College faculty will retain control of the curriculum, Myers said. The college’s 25-member board of trustees will be reduced to seven to nine members, one of whom also will be a member of the corporate ITT board, he said.

Myers said ITT would bring with it several “revolutionary ideas,” such as performance bonuses for staff, enhanced benefit packages and stock options.

Daniel Webster College will remain autonomous from any of ITT’s technology-oriented programs, with the faculty continuing to run academics and complete separation, Myers said.

The name will remain except for a minor alteration: After the sale, it will be eventually known as Daniel Webster University.

Distinction as a university will allow Daniel Webster College to not only increase students and faculty on the Nashua campus, but it would fit with the school’s and ITT’s goal to offer a “learning network” that will stretch across New England and eventually the country, Myers said.

The network will include satellite campuses and learning via the Internet, he said. ITT’s financial strength will enable that growth, Myers said. Despite being part of DWC’s master plan, growth has been impractical with financial difficulties, he said.

Now the college can restore programs, hire more faculty, increase residential students from 750 to as much 1,500 and build the necessary housing, Myers said.

Then, the school can expand in New England within five years and then across the country five years after that, he said. It wouldn’t be inconceivable to see a Daniel Webster University campus in Seattle near a Boeing aviation facility, he said.

Myers said he couldn’t envision tuition decreasing, but predicted that “major” tuition increases wouldn’t be necessary because ITT’s capital investments would drive down the “cost basis” to run the school.

The college increased tuition by 4 percent next school year, and has tried to keep those hikes to low single-digit percentages, he said.

Myers first floated the idea of a sale around three years ago to a friend who works as a higher education attorney in Washington. His friend reached out earlier this year and said Myers should accept a phone call. ITT had interest in acquiring Daniel Webster.

ITT officials flew from the company’s Indiana headquarters to Boire Field in Nashua, adjacent to the Daniel Webster campus. After discussions and studies, both sides liked what they saw, Myers said.

ITT helps people change careers and enter the technology sector with its 2-year programs, but it wanted to branch out, Myers said. Daniel Webster College’s accredited four-year and master’s degree programs were attractive to ITT, he said.

Myers said he and Kevin Modany, the president of ITT, would be meeting privately with college stakeholders Friday.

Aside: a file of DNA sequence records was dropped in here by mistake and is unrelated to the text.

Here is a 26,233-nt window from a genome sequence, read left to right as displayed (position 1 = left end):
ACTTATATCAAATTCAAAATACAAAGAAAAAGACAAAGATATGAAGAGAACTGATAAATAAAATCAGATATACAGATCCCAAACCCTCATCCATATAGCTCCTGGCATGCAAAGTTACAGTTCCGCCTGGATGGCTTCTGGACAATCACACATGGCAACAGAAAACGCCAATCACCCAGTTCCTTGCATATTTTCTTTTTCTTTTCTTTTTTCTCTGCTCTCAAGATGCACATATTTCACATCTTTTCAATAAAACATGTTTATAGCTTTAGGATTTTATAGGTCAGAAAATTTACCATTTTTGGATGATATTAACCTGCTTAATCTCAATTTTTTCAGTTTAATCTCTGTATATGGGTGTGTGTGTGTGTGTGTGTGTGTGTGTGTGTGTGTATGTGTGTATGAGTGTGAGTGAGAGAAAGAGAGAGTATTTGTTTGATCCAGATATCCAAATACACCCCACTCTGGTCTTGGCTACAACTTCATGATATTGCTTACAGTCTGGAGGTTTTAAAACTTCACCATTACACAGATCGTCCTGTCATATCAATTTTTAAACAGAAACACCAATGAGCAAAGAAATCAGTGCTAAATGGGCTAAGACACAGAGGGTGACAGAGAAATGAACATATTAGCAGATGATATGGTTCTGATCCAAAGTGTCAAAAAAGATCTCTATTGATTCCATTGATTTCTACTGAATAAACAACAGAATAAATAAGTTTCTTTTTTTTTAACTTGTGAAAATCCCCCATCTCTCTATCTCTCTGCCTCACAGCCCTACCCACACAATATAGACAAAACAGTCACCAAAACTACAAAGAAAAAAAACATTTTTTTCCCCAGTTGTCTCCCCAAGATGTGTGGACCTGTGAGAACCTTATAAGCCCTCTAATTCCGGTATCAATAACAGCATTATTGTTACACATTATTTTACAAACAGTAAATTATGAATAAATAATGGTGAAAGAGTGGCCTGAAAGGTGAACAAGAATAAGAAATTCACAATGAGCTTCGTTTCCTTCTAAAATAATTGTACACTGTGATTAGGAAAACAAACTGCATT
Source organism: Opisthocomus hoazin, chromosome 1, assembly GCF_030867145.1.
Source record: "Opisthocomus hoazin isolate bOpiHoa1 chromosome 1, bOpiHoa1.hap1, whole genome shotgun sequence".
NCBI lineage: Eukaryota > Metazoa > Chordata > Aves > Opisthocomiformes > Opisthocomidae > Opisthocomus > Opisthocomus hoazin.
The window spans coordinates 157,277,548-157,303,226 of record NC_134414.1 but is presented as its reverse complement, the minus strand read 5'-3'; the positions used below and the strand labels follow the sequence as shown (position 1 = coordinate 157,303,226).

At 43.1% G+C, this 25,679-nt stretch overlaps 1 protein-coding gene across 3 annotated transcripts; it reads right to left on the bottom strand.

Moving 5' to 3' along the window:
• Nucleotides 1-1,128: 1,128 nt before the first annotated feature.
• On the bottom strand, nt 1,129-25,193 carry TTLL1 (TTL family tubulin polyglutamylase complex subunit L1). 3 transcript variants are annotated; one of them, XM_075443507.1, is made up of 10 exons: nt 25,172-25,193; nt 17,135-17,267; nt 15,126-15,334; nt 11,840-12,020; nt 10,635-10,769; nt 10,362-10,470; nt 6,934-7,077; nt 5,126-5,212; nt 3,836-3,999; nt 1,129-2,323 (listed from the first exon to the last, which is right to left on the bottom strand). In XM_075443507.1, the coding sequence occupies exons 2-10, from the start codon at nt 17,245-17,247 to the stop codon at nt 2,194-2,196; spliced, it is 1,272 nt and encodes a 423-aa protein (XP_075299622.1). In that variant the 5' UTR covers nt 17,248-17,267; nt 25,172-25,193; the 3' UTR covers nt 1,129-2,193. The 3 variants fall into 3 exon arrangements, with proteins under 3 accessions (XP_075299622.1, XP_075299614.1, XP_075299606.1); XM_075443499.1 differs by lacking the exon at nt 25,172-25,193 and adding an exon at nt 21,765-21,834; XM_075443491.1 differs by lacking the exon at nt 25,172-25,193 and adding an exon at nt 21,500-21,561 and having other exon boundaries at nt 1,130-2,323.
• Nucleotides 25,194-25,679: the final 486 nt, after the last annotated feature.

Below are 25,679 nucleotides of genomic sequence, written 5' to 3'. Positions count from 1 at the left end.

The New England Association of Schools and Colleges has already approved the sale, Myers said. A hearing with the New Hampshire Postsecondary Education Commission is slated for May 14.

Legally, the sale needs probate court approval on two ends: moving the private school out of a charitable trust to the framework of a company; and determining who will administer assets donated to the college under the assumption it would remain a nonprofit entity.

Although the college grew under its aviation programs – piloting, air traffic controlling and airline administration – class enrollment in those three areas has ebbed over the past few years, Myers said.

The pilot program has particularly seen sharp drops because of the high tuition debt that saddles students upon graduation and the declining number of jobs in the industry, he said.

The college now has more students in computer science, engineering and homeland security programs than it does in the three aviation programs, Myers said.

Horgan, the New Hampshire College and University Council president, said the lack of support from the state for higher education institutions likely played a role in the need for Daniel Webster College to sell.

“New Hampshire is a state that historically has not invested in higher education,” he said. “Our nonprofit colleges struggle because we have the lowest scholarship assistance in the country.”

Studies have shown New Hampshire college students graduate with an average debt load well above the national average.

Horgan said small private colleges, like Daniel Webster, have been forced to take on an increased debt load over the past several years.

“Hopefully the new ownership will provide Daniel Webster College the resources it needs to be successful,” he said.

Horgan said he didn’t know of any other nonprofit colleges in the state considering a sale to a for-profit company.

Hesser College, owned by Kaplan, and McIntosh College are the only other for-profit colleges in the state, Horgan said. McIntosh College is in the process of closing.